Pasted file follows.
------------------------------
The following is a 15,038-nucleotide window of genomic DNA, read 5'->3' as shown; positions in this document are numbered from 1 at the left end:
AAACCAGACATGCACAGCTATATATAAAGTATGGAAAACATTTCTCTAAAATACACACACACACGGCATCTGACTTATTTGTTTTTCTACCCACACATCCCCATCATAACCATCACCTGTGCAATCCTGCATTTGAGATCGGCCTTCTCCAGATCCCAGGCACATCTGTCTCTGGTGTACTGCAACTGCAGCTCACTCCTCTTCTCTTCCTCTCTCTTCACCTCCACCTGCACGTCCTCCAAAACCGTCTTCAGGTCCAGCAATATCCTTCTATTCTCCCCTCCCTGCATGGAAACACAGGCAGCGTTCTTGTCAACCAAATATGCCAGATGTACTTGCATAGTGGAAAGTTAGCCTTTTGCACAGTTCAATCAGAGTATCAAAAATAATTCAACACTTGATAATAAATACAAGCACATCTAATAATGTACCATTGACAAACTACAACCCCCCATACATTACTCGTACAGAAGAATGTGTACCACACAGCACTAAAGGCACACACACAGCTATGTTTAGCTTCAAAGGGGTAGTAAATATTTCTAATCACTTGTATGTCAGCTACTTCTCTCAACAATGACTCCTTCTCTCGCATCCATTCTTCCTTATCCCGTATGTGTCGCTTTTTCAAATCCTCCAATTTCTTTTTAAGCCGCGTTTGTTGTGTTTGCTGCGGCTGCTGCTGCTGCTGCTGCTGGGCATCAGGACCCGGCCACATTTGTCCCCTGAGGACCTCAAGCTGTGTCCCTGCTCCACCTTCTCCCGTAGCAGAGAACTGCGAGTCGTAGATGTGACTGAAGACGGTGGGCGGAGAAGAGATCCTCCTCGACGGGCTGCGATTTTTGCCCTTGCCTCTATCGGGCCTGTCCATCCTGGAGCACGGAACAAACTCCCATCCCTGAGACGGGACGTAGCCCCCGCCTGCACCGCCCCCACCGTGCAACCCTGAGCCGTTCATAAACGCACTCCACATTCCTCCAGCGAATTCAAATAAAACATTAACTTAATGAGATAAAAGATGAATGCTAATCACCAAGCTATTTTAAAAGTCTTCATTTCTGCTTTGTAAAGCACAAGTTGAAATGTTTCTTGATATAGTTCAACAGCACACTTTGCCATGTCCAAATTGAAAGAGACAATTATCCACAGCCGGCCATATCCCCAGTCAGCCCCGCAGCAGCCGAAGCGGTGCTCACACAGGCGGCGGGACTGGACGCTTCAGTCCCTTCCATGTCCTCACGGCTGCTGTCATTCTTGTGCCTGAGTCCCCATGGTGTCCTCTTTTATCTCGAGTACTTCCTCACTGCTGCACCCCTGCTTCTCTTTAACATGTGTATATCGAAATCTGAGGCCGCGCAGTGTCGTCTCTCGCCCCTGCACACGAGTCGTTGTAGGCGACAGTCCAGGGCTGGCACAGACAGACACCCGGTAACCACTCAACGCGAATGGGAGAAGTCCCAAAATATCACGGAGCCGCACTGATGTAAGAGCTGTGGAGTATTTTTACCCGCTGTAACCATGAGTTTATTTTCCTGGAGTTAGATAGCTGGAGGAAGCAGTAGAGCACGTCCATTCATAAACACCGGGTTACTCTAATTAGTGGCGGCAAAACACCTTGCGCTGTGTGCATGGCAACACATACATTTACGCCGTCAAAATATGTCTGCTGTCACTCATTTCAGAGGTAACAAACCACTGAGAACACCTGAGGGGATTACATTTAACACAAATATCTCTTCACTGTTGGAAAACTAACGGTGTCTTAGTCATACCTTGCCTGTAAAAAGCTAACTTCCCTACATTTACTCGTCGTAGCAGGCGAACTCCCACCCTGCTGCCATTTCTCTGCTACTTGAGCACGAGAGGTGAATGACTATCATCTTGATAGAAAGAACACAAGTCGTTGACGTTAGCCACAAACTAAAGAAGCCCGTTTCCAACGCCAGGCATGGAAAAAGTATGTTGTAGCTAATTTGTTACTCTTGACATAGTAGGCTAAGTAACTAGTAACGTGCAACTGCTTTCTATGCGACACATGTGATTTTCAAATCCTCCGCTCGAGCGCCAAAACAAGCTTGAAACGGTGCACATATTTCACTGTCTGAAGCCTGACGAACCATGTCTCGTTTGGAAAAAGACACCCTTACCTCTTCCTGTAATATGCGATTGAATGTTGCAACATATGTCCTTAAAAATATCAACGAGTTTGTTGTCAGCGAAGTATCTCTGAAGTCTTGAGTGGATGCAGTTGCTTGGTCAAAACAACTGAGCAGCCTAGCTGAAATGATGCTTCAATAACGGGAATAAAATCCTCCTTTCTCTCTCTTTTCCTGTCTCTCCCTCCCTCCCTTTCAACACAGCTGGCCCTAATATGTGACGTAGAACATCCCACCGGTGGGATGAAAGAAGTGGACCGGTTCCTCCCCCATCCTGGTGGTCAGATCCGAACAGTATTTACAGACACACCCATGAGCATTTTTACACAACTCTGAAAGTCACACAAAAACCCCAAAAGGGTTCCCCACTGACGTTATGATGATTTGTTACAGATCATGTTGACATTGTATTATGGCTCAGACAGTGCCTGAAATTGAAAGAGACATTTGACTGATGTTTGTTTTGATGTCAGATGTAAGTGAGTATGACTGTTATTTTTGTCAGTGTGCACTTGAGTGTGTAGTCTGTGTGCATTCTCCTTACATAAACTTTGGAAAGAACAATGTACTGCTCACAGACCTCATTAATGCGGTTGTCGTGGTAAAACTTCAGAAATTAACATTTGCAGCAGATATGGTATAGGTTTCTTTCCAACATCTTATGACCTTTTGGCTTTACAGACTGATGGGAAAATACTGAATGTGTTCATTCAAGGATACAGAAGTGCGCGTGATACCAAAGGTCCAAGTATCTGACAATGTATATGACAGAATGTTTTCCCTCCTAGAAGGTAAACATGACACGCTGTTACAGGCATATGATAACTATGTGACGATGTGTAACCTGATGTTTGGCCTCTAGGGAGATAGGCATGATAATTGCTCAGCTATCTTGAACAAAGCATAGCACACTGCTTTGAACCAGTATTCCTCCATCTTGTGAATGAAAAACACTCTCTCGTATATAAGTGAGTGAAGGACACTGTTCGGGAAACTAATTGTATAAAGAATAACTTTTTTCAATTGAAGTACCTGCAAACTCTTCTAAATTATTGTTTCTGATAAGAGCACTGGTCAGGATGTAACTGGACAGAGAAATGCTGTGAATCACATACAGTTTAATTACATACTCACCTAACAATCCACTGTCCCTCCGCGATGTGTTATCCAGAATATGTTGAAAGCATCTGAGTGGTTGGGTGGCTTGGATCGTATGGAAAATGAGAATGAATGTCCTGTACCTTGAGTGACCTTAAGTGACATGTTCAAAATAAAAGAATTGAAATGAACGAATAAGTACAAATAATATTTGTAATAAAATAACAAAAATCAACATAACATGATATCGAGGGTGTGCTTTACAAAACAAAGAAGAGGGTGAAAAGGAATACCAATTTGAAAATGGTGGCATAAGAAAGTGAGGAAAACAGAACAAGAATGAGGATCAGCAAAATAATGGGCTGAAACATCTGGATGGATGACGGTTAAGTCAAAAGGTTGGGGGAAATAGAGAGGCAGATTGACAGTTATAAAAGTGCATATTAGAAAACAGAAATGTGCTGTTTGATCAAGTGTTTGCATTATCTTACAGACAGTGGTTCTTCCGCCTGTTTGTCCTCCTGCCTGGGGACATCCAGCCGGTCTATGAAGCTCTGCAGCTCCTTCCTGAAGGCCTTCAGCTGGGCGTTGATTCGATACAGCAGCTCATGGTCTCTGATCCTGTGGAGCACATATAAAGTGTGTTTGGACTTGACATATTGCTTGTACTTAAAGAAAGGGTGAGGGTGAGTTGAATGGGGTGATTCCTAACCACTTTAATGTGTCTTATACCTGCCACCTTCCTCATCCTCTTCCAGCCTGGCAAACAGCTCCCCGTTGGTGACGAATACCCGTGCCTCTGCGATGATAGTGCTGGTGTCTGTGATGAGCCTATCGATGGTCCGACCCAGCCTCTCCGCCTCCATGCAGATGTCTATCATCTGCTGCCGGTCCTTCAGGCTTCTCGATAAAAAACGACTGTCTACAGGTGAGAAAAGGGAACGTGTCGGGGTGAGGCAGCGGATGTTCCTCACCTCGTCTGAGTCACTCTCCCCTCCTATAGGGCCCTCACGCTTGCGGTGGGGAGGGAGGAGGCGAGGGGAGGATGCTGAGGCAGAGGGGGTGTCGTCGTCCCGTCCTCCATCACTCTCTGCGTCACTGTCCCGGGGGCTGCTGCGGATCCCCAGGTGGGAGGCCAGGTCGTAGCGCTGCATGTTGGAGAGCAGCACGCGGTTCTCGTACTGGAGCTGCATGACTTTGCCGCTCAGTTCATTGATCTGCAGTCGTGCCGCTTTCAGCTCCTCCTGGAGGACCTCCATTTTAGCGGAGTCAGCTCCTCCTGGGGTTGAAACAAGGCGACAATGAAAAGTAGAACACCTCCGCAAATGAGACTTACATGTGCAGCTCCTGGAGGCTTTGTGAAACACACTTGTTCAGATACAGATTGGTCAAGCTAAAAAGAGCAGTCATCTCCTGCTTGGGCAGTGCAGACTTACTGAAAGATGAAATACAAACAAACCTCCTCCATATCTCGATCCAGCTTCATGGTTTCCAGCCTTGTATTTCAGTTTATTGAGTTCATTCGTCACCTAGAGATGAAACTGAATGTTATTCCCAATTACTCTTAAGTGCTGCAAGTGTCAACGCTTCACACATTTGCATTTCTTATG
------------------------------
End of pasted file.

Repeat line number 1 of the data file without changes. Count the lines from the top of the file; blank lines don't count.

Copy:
The following is a 15,038-nucleotide window of genomic DNA, read 5'->3' as shown; positions in this document are numbered from 1 at the left end: